We Set a Goal of Saving $10,000

We felt that $10,000 would be enough for a used van. Unfortunately, we had barely been scraping by off of our salary.

We did have about $4,000 in savings… but that was due to extra money I earned back in 2013, and was originally being saved for a potential move.

In 2015, my husband and I both worked to increase our earnings. Since we don’t normally sell our old things, we had to get creative.

How We Earned More

I beat my head into the ground for years trying to find ways to earn money from home. Finally, I broke into the freelance writing market — and while the money I earned writing was meeting our basic needs, it wasn’t giving us the extra that we needed.

The number one thing we did to increase our earnings was to let other people know we wanted extra work. Over many months, we were offered money-making opportunities like:

  • Childcare for a MOPS group
  • After school care at a nearby child care center
  • Babysitting for different Bible studies
  • Babysitting at our home
  • Watching kids overnight
  • Increased writing assignments
  • Paid speaking engagements
  • I even had someone ask me to make a few scarves

Both my husband and I were offered ways to earn, because people knew we were looking for work.

Then We Had to Replace Both Vehicles Within a Few Months

After saving for 11 months, we hit vehicle crisis. We were driving home one night and ran into a deer with our van. Thankfully, we were fine, but our van wasn’t. The very next night, we were driving our second vehicle, and it started acting up — turns out that the transmission was starting to go on it.

We immediately started looking and found a used van that was under $9,000. Since we had saved up the $10,000 already, we were able to put the remaining money toward saving for something to replace our car.

Our current car was drivable for a few more months, but one day, we went out to start the car and it wouldn’t work. At that point, we had saved up a total of $5,000, and within a few days, we found a used car in our price range.

used cars

I’ve been very thankful that Crystal has done so much to push us to go beyond just spending frugally. She has encouraged us to find creative income-earning ideas, too. Earning more has made all the difference for us.

Keelie is married to her high school sweetheart and is the mom of three awesome boys. She is a creator and loves sharing with the world around her. One of her biggest passions is to help married couples fall deeper in love with one another. You can read her marriage tips at Love Hope Adventure.

Have you saved up and paid cash for something — large or small? Submit your story for possible publication here.

We Paid Cash: A New Steam Washer and Dryer

We paid cash!

A testimony from Leah from Simple.Home.Blessings

A while back we decided to say goodbye to credit cards for big purchases, and since then, we have been saving up and paying cash for everything (including big ticket items).

I have found it is actually more FUN for me to save up and dream for a while before purchasing big things for our home!

Just recently, it was finally time for us to make our next big purchase: a steam washer and steam dryer!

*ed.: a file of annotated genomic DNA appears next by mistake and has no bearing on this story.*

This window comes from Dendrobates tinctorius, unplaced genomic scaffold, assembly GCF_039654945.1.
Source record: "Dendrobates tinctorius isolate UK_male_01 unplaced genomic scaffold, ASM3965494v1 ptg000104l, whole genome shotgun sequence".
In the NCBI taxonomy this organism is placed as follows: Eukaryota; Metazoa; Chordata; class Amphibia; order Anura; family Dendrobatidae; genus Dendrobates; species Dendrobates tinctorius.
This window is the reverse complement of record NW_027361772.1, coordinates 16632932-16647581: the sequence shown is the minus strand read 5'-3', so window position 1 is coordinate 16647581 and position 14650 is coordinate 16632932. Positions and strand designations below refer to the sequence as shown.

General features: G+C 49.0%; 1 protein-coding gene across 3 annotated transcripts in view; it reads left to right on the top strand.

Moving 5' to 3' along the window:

A little background information.

We previously purchased our front-loader washer and dryer over nine years ago and I have been using them in spite of their quirks (developed over nine years of use). I even figured out how to give my dryer a tune-up last year and did it myself to save money on a repair man! However, they were really showing their age.

Then I got a serious case of “I want it” fever when we were staying at my in-laws house and using their new steam units. We needed to save up for it because they are not cheap!

Here’s how we saved up and paid cash for our new steam washer and dryer:

1. We set a goal.

We decided we would like to purchase our appliances and hoped to purchase them by the end of the year. Meanwhile, we were on the lookout for a great price all year long.

2. We saved our $5 bills.

This is harder than it seems! But we tucked away each and every $5 bill that we saw and put it aside for our dream washer and dryer. When we finally had enough to pay for our purchase, we went to the bank and cashed them in for larger bills.

3. We shopped around – A LOT!

We are notorious long-lookers before purchasing. We like to do our research and really know when we are getting the best price on the item we want.

In fact, we went to look at washers and dryers once again on November 30, and found the ones we wanted at the price we wanted. We talked with the salesperson and he said this would be the best price on the pair until July of next year! The only problem was, we didn’t have our cash with us.

We planned on going back the next day, but a mere hour later, my water broke and our third baby was born that night. So we had to shop another day.

4. We remained patient.

I was kind of bummed thinking that we had missed out on our window to purchase our dream washer and dryer at the price we wanted… but, I told my husband to keep watching the prices.

Then a couple of weeks ago, he texted me a picture from another local big box store with the exact price we were looking at back in November, but it was for an upgraded set of washer and dryer! Our patience had paid off and we were rewarded with better appliances for the same price!

new laundry appliances, we paid cash!

Today, we are really enjoying the laundry appliances we purchased. We run at least two loads of laundry a day, and I am so happy that we were able to save up and purchase them at just the right time!

Leah is a wife of almost 12 years and mama to three precious little ones. She loves to wake up early to a cup of coffee and a quiet house. In her spare time, she leads a local Bible study and writes about the joys of homemaking at Simple.Home.Blessings.